Moms enjoying a little fun together while teens attended the dance.

The dads arrived at the hotel Friday night for a little parent fun!   

Sophia (far left) and friends

Alexander with a few friends before the dance


  1. How interesting, I've never met anyone who's been homeschooled so never really considered it. What made you decide to do it, were you homeschooled yourself? Hope you dont mind me asking!

  2. Squirrel, I don't mind you asking at all. I was a 5th grade teacher before my kids were born and I saw many students who had wonderful skills and abilities but felt like failures when it came to school. I always wanted something different for my kids. We practice attachment parenting (see my "pages" for more information) and keeping the kids home to learn in a natural environment at their own rate and with their own unique style seemed like a natural next step. My kids have never been to school or been required to learn anything they didn't want to learn. This often surprises people because both of my kids love learning. They have always been curious about life and we just follow those instincts and go with the philosophy that learning is happening all the time in everything we do. We have never regretted our decision. It has just always worked for my family.

    Feel free to ask any other questions. Unschooling (child led education) is a huge passion of mine. We do homeschool differently than a large number of other homeschoolers and I know it can be a little confusing. Thanks for asking!

  3. Wow that sounds great, a conference just for those schooled at home. It really is becoming quite common. The county that I live in has a very high perctange of homeschoolers and there are a lot of resources out for them.

    I was unschooled for the rest of my education after 7th grade and I really enjoyed it. We created our own curriculum.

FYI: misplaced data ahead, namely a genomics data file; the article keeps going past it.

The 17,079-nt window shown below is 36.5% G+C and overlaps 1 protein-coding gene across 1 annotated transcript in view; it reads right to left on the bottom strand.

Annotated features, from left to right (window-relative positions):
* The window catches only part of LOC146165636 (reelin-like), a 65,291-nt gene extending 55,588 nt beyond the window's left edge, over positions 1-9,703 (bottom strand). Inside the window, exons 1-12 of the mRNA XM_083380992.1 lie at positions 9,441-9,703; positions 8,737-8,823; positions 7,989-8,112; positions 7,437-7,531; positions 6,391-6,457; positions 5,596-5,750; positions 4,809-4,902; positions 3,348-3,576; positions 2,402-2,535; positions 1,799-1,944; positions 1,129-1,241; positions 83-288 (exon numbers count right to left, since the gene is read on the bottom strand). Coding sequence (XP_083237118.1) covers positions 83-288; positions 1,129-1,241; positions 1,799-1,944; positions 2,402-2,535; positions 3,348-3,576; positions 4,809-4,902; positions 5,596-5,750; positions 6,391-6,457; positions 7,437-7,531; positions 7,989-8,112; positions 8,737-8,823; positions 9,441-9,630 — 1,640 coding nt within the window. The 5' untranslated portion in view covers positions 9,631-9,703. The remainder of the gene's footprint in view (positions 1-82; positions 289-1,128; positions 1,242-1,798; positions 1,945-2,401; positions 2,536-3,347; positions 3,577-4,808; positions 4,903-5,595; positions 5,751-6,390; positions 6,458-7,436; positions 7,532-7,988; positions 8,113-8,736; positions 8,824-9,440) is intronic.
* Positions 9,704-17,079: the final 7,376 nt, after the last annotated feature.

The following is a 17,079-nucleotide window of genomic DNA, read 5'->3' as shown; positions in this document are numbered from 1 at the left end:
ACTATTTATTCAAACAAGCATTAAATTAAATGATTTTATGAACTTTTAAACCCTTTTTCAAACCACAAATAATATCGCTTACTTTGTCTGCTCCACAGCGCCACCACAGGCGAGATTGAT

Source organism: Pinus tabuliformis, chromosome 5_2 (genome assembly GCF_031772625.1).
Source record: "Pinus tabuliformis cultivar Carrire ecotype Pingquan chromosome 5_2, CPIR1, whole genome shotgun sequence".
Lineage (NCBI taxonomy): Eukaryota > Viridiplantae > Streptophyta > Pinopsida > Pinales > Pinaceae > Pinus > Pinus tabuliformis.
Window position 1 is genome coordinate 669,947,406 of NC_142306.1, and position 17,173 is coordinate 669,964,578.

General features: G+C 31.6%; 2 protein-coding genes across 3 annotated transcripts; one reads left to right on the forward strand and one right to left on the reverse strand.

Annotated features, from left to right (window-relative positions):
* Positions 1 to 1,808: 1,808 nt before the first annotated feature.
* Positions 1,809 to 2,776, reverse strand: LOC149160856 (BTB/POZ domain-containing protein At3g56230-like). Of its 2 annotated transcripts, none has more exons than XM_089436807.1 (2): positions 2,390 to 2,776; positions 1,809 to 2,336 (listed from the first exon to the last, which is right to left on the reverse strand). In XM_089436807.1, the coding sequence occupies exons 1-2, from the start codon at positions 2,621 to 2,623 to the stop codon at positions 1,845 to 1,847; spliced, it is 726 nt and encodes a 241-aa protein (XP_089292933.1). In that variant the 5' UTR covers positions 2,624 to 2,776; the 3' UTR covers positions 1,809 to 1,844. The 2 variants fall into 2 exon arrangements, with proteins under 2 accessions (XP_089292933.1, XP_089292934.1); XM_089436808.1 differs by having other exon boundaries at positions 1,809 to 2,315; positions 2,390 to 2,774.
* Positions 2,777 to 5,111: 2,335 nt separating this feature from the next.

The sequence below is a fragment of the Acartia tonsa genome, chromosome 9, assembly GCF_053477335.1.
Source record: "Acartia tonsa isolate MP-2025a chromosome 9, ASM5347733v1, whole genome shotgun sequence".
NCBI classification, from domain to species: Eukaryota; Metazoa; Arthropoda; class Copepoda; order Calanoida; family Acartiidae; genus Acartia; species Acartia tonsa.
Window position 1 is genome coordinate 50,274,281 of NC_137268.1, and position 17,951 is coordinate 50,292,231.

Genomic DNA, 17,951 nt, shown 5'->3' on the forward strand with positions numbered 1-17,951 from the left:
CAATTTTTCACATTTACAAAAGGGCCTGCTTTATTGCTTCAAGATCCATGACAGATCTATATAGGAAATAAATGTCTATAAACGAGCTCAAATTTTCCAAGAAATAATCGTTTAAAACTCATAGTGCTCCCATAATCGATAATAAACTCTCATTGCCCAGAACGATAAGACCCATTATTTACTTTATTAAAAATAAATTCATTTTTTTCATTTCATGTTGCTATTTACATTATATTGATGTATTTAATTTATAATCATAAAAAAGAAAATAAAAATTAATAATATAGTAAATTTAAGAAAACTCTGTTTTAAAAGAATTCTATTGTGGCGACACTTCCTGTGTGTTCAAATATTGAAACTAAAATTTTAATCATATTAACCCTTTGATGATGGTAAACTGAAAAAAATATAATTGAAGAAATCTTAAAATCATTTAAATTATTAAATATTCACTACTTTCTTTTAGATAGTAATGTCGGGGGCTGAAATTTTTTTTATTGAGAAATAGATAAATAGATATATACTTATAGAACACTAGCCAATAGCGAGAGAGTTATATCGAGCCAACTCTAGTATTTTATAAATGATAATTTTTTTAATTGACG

For Sophie, I am looking at possibly following a curriculum called Oak Meadows, which is a waldorf inspired curriculum. I like the idea of being on track, but still very flexible in what we learn because they include art, science, learning about healthy eating etc.

    Mostly though, we're just trying out different things and seeing what works best for us.

  4. Heather, Waldorf is probably the route I would have gone if we didn't unschool and I know several people who do a combo of Oak Meadows and relaxed homeschooling. For me, unschooling is such a natural extension of attachment parenting that it has always felt right for me. That is really the important thing in parenting - doing what feels right in our hearts for our kids. I am glad you found what works for you and Sophie. :)

  5. I've always wanted to ask but I wasn't sure so here goes. Will your kids go to college? If so, how does unschooling play into that. I know most schools want past grades and ACT/SAT scores.

    I've spent the last 3 weeks with Hope due to the flu and I'm amazed how much learning we have done during that time.

  6. Hi Melissa,
    Will my kids go to college? Definitely....if that is the path they choose to follow. They know they have our support either way. Getting into college doesn't appear to be a problem for unschoolers because if they want to pass the SAT/ACT, they tackle it like anything else in life they want and make it happen by studying areas they are weak in.
    I think what suprises most people about kids that have learned in freedom is that they end up having a pretty well rounded education because everything in life is interwoven.

    Alexander is not yet 15 but will most likely start taking classes at the community college in the next year or so. What I see him doing is taking classes in a variety of areas of interests so he gets a clear understanding of what he actually wants to study. (Once he has classes at the community college, he can transfer to a four year college without taking the SAT/ACT.) He might even try to shadow someone in the field. He attended a workshop on Zero Tuition College which gave him lots of new things to think about.

    Sophia is 12 but she already sees herself as a traveler. I think she will probably do whatever she can to make that happen - work odd jobs, write, etc. If she finds that she "needs" college to fulfill her dreams, she will do it. However, she won't do it just because that is expected of everyone when they turn 18.

    I think both kids will look at life with a very open mind and I am truly excited to see where they end up as adults. What they have learned from being home and having plenty of time to play, explore and develop their love for learning is that life isn't about doing what everyone else is doing or what everyone is expected to do. It is about following your heart and taking the road that fits who you really are as a person. Honestly, I don't want anything different for them than that.

    Thanks for the question. I know many people wonder the same thing so it was a perfect question.

  7. This site provides great information about unschooling and college if you want to read more: